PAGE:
A recent survey shows that allergy symptoms can make us feel unattractive, moody, and anti-social. But before you don the Hazmat suit or hole up in your house all spring, Myron Zitt, M.D., past president of the American College of Allergy, Asthma and Immunology (ACAAI) warns that your daily habits could be the reason you’re suffering so much.
Check out these five surprising culprits that can make allergies flare – and find out what you can do to stop them.
Your diet looks like a Carmen Miranda headpiece.
During hayfever season, eating certain fruits and nuts can cause an allergic reaction called pollen-food allergy syndrome. Consider it a case of mistaken identity. When pollen counts are high, your body is ultra-sensitive to anything that resembles your allergen, and unfortunately, the proteins in fruits and pollen are like Mary-Kate to Ashley, explains Jacqueline Eghrari-Sabet, M.D., founder of Family Allergy and Asthma Care in Gaithersburg, Maryland.
For example, people with birch or alder tree allergies may swell up from munching on apples, carrots, celery, hazelnuts, peaches, cherries, and pears. Also, grass allergies could cause a reaction to eating tomatoes. If you don’t want to give up your favorite fruit, cooking or peeling it usually solves the problem, suggests Dr. Eghrari-Sabet.
Vino is your fifth food group.
We hate to be a buzzkill, but research shows a link between alcohol and allergies. More than one drink per day was associated with stronger allergic reactions. That may be because regular alcohol intake causes an abnormal immune response. On the plus side, you may be too tipsy to care. But if you think booze is a possible trigger for a snot fest, test it out by cutting out alcohol when your allergies are out of control to see if it helps alleviate symptoms.
You refuse to go incognito.
When frolicking outdoors, you – and your clothes – become riddled with pollen. Your mission is to keep as much of it off your person as possible. Wear sunglasses and a hat whenever you’re outside to keep allergens off your face, lashes, and lids, where they’ll cause the most irritation, advises Catherine Monteleone, M.D., associate professor of medicine at UMDNJ-Robert Wood Johnson Medical School and a board-certified allergist.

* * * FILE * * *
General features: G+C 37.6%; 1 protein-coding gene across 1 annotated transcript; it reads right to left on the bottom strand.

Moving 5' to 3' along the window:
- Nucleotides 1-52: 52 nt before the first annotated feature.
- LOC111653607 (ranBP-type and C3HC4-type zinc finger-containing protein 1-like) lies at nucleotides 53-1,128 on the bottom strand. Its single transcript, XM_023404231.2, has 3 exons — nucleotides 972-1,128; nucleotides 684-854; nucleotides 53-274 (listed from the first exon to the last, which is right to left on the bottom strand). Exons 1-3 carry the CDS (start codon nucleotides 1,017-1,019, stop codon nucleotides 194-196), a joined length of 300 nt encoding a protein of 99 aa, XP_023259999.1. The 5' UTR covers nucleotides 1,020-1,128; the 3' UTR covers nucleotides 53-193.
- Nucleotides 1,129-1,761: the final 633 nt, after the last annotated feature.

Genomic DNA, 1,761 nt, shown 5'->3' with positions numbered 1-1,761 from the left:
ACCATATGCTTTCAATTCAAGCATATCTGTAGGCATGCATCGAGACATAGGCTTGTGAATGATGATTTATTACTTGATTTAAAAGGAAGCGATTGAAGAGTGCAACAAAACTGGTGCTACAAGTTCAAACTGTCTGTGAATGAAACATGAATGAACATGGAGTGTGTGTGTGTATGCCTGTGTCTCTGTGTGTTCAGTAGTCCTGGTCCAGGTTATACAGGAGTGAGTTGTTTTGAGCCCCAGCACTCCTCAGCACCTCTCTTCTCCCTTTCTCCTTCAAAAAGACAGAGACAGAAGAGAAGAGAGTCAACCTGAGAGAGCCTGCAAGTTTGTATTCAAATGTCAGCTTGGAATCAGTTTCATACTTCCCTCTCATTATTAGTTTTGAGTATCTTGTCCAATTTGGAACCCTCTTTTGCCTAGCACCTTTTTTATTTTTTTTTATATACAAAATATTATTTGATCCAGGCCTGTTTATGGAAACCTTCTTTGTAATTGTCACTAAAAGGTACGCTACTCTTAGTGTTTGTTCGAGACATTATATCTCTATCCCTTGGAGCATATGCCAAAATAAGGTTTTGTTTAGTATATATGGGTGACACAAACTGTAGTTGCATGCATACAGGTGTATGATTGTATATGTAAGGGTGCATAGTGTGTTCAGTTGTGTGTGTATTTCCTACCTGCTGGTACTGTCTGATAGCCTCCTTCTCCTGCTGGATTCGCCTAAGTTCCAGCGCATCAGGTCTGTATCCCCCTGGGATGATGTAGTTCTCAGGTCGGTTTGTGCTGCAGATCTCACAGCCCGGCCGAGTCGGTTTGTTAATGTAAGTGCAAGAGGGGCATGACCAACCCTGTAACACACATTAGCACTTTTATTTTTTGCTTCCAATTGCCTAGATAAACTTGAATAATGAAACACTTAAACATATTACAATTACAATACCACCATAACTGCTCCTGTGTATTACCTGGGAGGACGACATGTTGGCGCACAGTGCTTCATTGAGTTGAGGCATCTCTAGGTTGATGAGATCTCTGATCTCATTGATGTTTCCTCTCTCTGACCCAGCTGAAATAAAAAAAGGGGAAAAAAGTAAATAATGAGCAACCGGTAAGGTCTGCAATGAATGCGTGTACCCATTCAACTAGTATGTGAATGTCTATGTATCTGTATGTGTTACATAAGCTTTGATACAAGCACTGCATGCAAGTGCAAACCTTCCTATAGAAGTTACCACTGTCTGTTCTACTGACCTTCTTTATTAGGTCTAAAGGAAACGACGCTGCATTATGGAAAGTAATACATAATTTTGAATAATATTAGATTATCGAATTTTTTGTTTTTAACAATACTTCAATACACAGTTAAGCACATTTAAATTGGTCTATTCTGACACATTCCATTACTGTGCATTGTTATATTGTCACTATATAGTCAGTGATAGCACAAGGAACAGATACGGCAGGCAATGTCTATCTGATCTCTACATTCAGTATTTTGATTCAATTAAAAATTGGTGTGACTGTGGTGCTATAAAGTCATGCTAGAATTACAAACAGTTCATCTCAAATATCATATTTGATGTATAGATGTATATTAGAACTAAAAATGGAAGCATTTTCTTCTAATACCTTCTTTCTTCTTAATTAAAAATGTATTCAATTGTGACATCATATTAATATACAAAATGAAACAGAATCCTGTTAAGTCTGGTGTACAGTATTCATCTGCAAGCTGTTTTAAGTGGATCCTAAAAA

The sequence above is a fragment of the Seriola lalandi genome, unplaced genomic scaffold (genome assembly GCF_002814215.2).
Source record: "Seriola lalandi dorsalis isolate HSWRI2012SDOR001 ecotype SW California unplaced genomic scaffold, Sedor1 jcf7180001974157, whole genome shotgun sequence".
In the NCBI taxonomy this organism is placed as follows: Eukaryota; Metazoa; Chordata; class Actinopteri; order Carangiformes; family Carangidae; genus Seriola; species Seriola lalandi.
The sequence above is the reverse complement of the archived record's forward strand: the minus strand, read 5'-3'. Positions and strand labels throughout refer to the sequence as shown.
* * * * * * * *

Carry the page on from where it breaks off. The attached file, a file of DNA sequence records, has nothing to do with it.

Hair is a pollen magnet, so if your locks are long, consider an updo that you can tuck under your hat when allergy season is in full effect. To further hide from allergies, keep windows in your car and the home closed, and chill with the A/C instead. Remember to use the re-circulating mode in your car, so you don’t pull pollen-infested air into the vehicle.
Laundry is a dirty word.
Make like germaphobe Howie Mandel and indulge your obsessive-compulsive side. “You don’t want to skimp on laundry or bathing during prime allergy season,” says Eghrari-Sabet. Your home should be a safe haven, so follow these tips to keep pollen outdoors where it belongs.
Before stepping indoors, rid your jacket of pollen with a lint brush or a good shake, suggests Dr. Monteleone. Once inside, strip down and put the rest of your clothes in the hamper.
Also, practice good sleep hygiene. Become a shower-at-night person during allergy season or at least wash your hair and face before crawling into bed, advises Monteleone. That way, you won’t slumber the night away with pollen irritating your skin and airways, and you’ll wake up less puffy and congested. And never go to sleep without changing out of your daytime clothes.
You ration your meds.
Allergy medications that are often advertised on social media by companies like The Marketing Heaven can be expensive, or maybe you just don’t like the way it makes you feel. Whatever the reason, you’re like Miser Steubendorf with your meds. If you treat yourself only when symptoms get worse, you’re fighting an uphill battle. Some allergy medications can work prophylactically, so your best bet is to ambush your allergies before they strike, explains Eghrari-Sabet. It’s the difference between blocking a punch to the face versus tending to your bruises later.
For best results, take your allergy drugs as prescribed when you need them, rather than rationing your dosages and suffering through sniffles and itchy, watery eyes.